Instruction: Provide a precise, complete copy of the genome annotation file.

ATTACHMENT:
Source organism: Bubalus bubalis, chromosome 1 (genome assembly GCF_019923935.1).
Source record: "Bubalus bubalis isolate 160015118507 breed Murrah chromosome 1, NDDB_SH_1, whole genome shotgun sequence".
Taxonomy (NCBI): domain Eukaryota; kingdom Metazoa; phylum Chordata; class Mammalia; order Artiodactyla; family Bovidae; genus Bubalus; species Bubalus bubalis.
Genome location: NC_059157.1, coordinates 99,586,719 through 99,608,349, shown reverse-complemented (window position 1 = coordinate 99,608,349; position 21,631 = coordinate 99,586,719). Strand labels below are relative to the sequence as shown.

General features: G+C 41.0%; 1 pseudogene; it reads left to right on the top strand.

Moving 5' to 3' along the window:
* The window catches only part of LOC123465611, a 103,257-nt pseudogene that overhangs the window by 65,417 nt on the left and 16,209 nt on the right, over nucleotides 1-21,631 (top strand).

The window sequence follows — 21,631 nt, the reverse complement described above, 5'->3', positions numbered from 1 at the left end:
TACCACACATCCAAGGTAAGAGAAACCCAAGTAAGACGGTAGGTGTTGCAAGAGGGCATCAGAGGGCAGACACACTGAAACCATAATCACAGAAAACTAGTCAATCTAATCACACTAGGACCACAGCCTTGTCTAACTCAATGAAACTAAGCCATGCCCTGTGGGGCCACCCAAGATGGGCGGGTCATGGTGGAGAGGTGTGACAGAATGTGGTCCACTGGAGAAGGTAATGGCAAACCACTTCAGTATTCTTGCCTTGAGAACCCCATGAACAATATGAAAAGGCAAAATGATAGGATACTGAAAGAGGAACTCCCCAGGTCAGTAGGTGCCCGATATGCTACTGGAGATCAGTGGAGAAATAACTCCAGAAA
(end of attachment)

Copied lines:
Source organism: Bubalus bubalis, chromosome 1 (genome assembly GCF_019923935.1).
Source record: "Bubalus bubalis isolate 160015118507 breed Murrah chromosome 1, NDDB_SH_1, whole genome shotgun sequence".
Taxonomy (NCBI): domain Eukaryota; kingdom Metazoa; phylum Chordata; class Mammalia; order Artiodactyla; family Bovidae; genus Bubalus; species Bubalus bubalis.
Genome location: NC_059157.1, coordinates 99,586,719 through 99,608,349, shown reverse-complemented (window position 1 = coordinate 99,608,349; position 21,631 = coordinate 99,586,719). Strand labels below are relative to the sequence as shown.

General features: G+C 41.0%; 1 pseudogene; it reads left to right on the top strand.

Moving 5' to 3' along the window:
* The window catches only part of LOC123465611, a 103,257-nt pseudogene that overhangs the window by 65,417 nt on the left and 16,209 nt on the right, over nucleotides 1-21,631 (top strand).

The window sequence follows — 21,631 nt, the reverse complement described above, 5'->3', positions numbered from 1 at the left end:
TACCACACATCCAAGGTAAGAGAAACCCAAGTAAGACGGTAGGTGTTGCAAGAGGGCATCAGAGGGCAGACACACTGAAACCATAATCACAGAAAACTAGTCAATCTAATCACACTAGGACCACAGCCTTGTCTAACTCAATGAAACTAAGCCATGCCCTGTGGGGCCACCCAAGATGGGCGGGTCATGGTGGAGAGGTGTGACAGAATGTGGTCCACTGGAGAAGGTAATGGCAAACCACTTCAGTATTCTTGCCTTGAGAACCCCATGAACAATATGAAAAGGCAAAATGATAGGATACTGAAAGAGGAACTCCCCAGGTCAGTAGGTGCCCGATATGCTACTGGAGATCAGTGGAGAAATAACTCCAGAAA